Ohio has recently made headlines for enacting changes that would make it harder to vote, including rolling back the state’s early voting period and purging its voter rolls of those who have not voted for six years.

Fudge, however, has worked to expand access to voting by co-sponsoring the federal Voting Rights Amendment Act, which would restore the protections of the Voting Rights Act that were stripped by the Supreme Court in Shelby County v. Holder.

“Mothers of the Movement” Take the National Spotlight

In July 2015, the Waller County Sheriff’s Office released a statement that 28-year-old Sandra Bland had been found dead in her jail cell that morning due to “what appears to be self-asphyxiation.” Though police attempted to paint the death a suicide, Bland’s family has denied that she would have ended her own life given that she had just secured a new job and had not displayed any suicidal tendencies.

Bland’s death sparked national outcry from activists who demanded an investigation, and inspired the hashtag #SayHerName to draw attention to the deaths of Black women who died at the hands of police.

Tuesday night at the DNC, Bland’s mother, Geneva Reed-Veal, and a group of other Black women who have lost children to gun violence, in police custody, or at the hands of police—the “Mothers of the Movement”—told the country why the deaths of their children should matter to voters. They offered their support to Democratic nominee Hillary Clinton during a speech at the convention.

“One year ago yesterday, I lived the worst nightmare anyone could imagine. I watched as my daughter was lowered into the ground in a coffin,” said Geneva Reed-Veal.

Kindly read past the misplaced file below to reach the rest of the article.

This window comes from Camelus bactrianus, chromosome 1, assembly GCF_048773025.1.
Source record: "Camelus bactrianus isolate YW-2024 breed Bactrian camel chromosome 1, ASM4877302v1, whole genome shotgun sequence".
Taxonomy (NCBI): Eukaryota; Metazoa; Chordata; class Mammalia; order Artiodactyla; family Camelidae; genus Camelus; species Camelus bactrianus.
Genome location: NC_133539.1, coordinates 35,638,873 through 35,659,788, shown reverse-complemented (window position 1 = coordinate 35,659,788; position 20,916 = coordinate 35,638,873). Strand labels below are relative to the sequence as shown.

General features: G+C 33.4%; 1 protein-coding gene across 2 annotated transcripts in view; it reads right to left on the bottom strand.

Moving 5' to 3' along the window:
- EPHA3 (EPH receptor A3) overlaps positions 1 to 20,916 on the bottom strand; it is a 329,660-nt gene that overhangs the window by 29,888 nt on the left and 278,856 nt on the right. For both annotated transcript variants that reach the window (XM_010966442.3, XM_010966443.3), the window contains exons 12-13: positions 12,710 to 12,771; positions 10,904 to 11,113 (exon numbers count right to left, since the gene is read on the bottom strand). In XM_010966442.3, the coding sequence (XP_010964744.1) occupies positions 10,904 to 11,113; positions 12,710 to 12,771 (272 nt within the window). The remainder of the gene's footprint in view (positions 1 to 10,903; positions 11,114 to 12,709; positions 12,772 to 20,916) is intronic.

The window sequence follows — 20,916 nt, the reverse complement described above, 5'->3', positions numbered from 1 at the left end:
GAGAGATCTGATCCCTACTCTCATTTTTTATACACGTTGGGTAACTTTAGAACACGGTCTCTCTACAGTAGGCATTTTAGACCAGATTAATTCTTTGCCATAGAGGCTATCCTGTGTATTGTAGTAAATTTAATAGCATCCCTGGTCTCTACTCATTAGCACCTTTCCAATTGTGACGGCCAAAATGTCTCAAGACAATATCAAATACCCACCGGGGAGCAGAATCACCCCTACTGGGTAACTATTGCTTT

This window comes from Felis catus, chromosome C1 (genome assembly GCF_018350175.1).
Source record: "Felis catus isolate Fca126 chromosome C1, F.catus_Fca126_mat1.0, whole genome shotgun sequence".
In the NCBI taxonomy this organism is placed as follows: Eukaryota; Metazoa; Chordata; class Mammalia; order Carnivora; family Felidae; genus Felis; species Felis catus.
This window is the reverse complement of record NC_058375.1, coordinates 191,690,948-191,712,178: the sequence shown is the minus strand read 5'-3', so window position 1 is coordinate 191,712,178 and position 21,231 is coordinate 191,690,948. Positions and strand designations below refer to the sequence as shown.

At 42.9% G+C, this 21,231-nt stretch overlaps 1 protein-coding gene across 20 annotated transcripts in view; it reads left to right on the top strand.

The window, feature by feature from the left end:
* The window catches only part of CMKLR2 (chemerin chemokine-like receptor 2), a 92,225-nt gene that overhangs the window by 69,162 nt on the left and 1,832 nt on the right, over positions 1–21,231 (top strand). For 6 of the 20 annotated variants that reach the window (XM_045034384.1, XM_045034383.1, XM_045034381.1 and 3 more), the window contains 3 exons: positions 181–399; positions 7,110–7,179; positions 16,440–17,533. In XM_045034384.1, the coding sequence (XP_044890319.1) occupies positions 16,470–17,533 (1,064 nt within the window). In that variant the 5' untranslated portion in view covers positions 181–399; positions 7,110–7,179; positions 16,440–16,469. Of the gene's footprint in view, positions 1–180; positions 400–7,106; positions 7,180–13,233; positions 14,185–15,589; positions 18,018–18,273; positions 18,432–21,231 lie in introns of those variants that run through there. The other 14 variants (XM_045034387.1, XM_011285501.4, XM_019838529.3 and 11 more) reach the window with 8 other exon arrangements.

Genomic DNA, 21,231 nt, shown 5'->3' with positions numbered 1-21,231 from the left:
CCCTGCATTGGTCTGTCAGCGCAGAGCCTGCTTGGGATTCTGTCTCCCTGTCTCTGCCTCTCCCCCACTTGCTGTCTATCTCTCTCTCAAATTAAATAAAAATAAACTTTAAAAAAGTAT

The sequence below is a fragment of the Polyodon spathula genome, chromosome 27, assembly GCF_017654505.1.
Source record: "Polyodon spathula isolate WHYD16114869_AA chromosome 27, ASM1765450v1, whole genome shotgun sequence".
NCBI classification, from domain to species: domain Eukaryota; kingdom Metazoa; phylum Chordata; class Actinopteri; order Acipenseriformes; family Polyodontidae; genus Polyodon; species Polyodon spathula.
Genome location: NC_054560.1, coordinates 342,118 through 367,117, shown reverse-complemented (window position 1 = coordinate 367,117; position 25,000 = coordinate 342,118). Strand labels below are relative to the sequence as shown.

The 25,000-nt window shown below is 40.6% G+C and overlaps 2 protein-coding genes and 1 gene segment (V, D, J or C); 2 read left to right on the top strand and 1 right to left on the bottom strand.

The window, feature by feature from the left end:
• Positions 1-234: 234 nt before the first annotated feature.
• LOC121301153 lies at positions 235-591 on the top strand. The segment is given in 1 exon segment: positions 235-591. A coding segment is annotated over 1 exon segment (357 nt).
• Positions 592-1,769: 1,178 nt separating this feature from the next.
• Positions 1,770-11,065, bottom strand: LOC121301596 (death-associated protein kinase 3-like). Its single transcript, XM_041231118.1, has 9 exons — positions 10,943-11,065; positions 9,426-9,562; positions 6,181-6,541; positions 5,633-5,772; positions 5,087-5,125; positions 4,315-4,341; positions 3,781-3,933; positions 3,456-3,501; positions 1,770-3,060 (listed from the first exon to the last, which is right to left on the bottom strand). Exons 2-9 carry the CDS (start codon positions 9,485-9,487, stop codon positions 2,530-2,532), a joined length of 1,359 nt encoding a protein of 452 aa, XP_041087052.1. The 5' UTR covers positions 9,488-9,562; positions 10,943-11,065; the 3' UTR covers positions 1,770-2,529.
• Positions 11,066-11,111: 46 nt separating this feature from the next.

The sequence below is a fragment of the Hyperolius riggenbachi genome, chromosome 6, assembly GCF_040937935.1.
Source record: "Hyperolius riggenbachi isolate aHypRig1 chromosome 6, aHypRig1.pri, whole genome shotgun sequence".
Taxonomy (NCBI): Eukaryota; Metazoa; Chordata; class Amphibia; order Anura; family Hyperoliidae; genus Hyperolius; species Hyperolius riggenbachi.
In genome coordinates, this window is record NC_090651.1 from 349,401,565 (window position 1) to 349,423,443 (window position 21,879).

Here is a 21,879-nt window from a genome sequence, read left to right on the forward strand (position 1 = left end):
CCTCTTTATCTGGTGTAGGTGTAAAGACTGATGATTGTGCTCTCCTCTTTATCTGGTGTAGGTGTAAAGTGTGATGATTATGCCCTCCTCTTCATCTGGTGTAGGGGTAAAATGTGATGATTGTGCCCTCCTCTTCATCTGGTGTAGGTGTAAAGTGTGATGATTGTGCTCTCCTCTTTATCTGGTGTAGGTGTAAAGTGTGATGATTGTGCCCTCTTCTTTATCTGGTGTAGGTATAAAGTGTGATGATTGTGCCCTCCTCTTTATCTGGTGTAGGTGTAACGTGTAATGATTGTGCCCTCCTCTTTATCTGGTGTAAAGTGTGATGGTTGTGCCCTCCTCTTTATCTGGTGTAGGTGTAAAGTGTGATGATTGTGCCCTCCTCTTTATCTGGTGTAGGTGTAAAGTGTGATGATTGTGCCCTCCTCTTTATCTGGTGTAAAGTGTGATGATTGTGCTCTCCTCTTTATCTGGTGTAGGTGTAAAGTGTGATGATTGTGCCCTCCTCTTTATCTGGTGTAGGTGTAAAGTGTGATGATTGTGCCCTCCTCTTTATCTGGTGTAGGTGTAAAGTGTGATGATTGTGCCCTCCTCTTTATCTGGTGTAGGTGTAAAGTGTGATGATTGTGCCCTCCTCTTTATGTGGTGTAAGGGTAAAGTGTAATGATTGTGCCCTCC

“Six other women have died in custody that same month: Kindra Chapman, Alexis McGovern, Sarah Lee Circle Bear, Raynette Turner, Ralkina Jones, and Joyce Curnell. So many of our children are gone, but they are not forgotten,” she continued. 

“You don’t stop being a mom when your child dies,” said Lucia McBath, the mother of Jordan Davis. “His life ended the day that he was shot and killed for playing loud music. But my job as his mother didn’t.” 

McBath said that though she had lost her son, she continued to work to protect his legacy. “We’re going to keep telling our children’s stories and we’re urging you to say their names,” she said. “And we’re also going to keep using our voices and our votes to support leaders, like Hillary Clinton, who will help us protect one another so that this club of heartbroken mothers stops growing.” 

Sybrina Fulton, the mother of Trayvon Martin, called herself “an unwilling participant in this movement,” noting that she “would not have signed up for this, [nor would] any other mother that’s standing here with me today.” 

“But I am here today for my son, Trayvon Martin, who is in heaven, and … his brother, Jahvaris Fulton, who is still here on Earth,” Fulton said. “I did not want this spotlight. But I will do everything I can to focus some of this light on the pain of a path out of the darkness.”

What Else We’re Reading

Renee Bracey Sherman explained in Glamour why Democratic vice presidential nominee Tim Kaine’s position on abortion scares her.

NARAL’s Ilyse Hogue told Cosmopolitan why she shared her abortion story on stage at the DNC.

Lilly Workneh, the Huffington Post’s Black Voices senior editor, explained how the DNC was “powered by a bevy of remarkable black women.”

Rebecca Traister wrote about how Clinton’s historic nomination puts the Democratic nominee “one step closer to making the impossible possible.”

Rewire attended a Democrats for Life of America event while in Philadelphia for the convention and fact-checked the group’s executive director.

A woman may have finally clinched the nomination for a major political party, but Judith Warner in Politico Magazine took on whether the “glass ceiling” has really been cracked for women in politics.

With Clinton’s nomination, “Dozens of other women across the country, in interviews at their offices or alongside their children, also said they felt on the cusp of a major, collective step forward,” reported Jodi Kantor for the New York Times.

According to Philly.com, Philadelphia’s Maternity Care Coalition staffed “eight curtained breast-feeding stalls on site [at the DNC], complete with comfy chairs, side tables, and electrical outlets.” Republicans reportedly offered similar accommodations at their convention the week before.